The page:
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Figure 2 Plato’s “Allegory of the Cave” (Picture source: Wikipedia; created by: Markus Maurer)

Using the prisoners’ perceived reality as the main metaphor, Plato created this allegory to illustrate the effects one’s surroundings has on their perception of the world.

In the same light, we, limited by available measurement and learning means, can only sense one or several aspects of a certain object, just like the prisoners in Plato’s allegory. Limited by the chains, they can only face the wall in front of them, which makes them believe that the shadows they sense (2-dimensional) are the true world (3-dimensional). If the shadows are converted into data, then our data may fail to show us the full picture regardless of what technology is used and how much data is collected. This is one of the biggest data-traps out there.

A world without adequate dimensions is a false world. In the same light, a fact without adequate data to back it up is a false fact. The worst case scenario here is that these may create a negative situation where each person possessing inadequate data becomes obstinate, leading to mutually exclusive data traps.

Surely more data helps you get closer to the truth, Right?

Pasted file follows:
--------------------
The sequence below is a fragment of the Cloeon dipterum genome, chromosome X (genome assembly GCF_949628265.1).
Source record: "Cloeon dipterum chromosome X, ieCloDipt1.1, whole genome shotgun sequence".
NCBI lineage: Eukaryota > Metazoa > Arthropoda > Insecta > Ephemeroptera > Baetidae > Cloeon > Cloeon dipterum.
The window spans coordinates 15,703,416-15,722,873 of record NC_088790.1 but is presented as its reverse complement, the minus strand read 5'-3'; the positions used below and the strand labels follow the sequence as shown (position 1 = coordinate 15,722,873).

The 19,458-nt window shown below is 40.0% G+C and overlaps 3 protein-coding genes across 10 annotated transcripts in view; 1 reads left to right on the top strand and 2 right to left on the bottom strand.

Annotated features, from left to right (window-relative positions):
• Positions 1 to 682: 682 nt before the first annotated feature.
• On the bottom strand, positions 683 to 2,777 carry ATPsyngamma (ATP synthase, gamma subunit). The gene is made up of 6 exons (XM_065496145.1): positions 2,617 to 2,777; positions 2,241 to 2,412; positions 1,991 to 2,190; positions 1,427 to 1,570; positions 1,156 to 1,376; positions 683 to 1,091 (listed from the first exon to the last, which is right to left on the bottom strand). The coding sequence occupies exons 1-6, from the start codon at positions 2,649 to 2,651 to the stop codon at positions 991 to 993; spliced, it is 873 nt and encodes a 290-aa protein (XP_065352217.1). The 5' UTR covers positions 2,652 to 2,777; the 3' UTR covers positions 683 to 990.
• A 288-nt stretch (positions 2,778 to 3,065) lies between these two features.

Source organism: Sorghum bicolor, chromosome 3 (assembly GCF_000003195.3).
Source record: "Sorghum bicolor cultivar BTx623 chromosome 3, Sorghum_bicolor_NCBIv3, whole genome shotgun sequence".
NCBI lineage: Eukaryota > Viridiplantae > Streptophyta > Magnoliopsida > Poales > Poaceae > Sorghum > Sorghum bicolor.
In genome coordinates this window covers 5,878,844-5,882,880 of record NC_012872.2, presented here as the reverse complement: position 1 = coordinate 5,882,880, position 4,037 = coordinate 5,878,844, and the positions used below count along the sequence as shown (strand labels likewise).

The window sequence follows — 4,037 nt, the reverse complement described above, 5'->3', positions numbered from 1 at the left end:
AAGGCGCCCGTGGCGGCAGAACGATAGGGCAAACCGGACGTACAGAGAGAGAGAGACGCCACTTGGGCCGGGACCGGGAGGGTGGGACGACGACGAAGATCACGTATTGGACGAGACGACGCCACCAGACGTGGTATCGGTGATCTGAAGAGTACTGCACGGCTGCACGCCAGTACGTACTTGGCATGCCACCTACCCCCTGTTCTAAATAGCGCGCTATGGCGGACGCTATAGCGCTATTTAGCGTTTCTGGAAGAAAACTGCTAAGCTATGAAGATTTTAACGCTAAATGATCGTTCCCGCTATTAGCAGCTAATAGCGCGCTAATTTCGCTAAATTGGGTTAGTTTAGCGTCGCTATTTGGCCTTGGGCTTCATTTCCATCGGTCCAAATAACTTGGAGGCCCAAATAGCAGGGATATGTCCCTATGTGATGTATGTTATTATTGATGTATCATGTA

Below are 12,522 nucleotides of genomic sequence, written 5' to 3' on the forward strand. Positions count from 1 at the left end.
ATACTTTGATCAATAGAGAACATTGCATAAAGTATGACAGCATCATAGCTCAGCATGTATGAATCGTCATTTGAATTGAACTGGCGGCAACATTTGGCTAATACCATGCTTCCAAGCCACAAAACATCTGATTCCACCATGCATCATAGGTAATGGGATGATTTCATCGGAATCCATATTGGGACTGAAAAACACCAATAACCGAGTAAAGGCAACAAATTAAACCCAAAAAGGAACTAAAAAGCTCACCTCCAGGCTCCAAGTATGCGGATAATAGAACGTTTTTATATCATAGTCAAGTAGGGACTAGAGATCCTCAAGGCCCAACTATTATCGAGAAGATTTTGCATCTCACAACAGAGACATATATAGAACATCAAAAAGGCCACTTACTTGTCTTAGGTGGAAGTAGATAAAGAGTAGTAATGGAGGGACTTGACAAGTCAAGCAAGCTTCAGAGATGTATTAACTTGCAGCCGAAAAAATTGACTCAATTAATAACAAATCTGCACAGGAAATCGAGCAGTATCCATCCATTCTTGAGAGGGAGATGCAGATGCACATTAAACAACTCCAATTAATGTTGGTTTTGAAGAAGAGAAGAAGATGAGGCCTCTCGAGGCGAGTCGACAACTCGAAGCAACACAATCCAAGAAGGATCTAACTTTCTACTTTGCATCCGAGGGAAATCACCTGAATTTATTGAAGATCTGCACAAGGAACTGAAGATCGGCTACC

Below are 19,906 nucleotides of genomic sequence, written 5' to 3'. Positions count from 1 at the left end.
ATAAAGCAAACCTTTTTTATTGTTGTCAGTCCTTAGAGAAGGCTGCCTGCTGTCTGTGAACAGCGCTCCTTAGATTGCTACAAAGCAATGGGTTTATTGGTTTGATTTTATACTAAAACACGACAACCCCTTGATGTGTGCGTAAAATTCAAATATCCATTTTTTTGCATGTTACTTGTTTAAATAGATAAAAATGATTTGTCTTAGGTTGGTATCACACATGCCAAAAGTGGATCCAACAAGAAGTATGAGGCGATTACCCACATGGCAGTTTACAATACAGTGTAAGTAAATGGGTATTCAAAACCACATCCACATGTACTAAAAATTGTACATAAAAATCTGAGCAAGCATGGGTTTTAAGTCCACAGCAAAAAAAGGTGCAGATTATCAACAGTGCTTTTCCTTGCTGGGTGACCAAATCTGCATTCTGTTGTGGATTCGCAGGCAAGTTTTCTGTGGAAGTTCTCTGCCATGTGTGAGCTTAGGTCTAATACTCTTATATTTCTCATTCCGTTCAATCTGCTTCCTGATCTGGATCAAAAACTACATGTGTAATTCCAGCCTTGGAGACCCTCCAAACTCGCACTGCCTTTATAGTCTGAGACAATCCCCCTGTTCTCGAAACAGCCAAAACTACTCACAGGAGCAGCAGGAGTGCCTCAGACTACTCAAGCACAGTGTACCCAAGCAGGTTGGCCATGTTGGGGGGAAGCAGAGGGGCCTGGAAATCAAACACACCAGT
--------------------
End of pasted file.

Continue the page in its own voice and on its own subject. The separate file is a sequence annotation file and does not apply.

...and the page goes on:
As data is collected from an increasing number of things, more and more people depend only on data when making decisions. This attitude is summed up by the quote that Edwards Deming once famously said, “In God we trust. All others (must) bring data”.

Trusting in data is fine.

However there is a counter-argument to this stance. A famous Chinese saying states, ‘to believe everything in books is worse than to have no books at all’, in the context of the big data data-trap conversation roughly translates to that to believe everything data tells you is worse than to have no data at all. The misuse and/or inappropriate use of data may actually be worse than the complete absence of data.

This is because there is only one physical world, while it can be described from numerous aspects. In many cases, the data that we can collect, the data available to us, and the data we choose to trust are only data on one or several aspects of facts.

Using the data to interpret facts is just like describing a high-dimensional world at a low-dimensional level. The interpretation would not be correct regardless of the amount of data collected. It could be worse when the number of differences may increase along with the amount of data collected, because data is available to support each point of view from one aspect of a fact. Such points of view are in conflict with each other, creating an infinite loop.

For example, if we assume the fact that education quality is deteriorating, the data we get is scores of standardized exams. Then, can that data fully reveal students’ potential? To what extent can such exams show students’ creativity? Does education aim for scores or abilities? The reason for disputes over standardized exams is that the scores fail to show the potential of students.

Another example, if I say that Li Hongzhang is one of the 3 most outstanding Chinese diplomats (the others are Zhou Enlai and Wellington Koo) in the modern history of China. You may be met with a wave of heated protests arguing that he should be called a traitor because of his involvement in all of the 30 most unjust treaties of China in the modern history.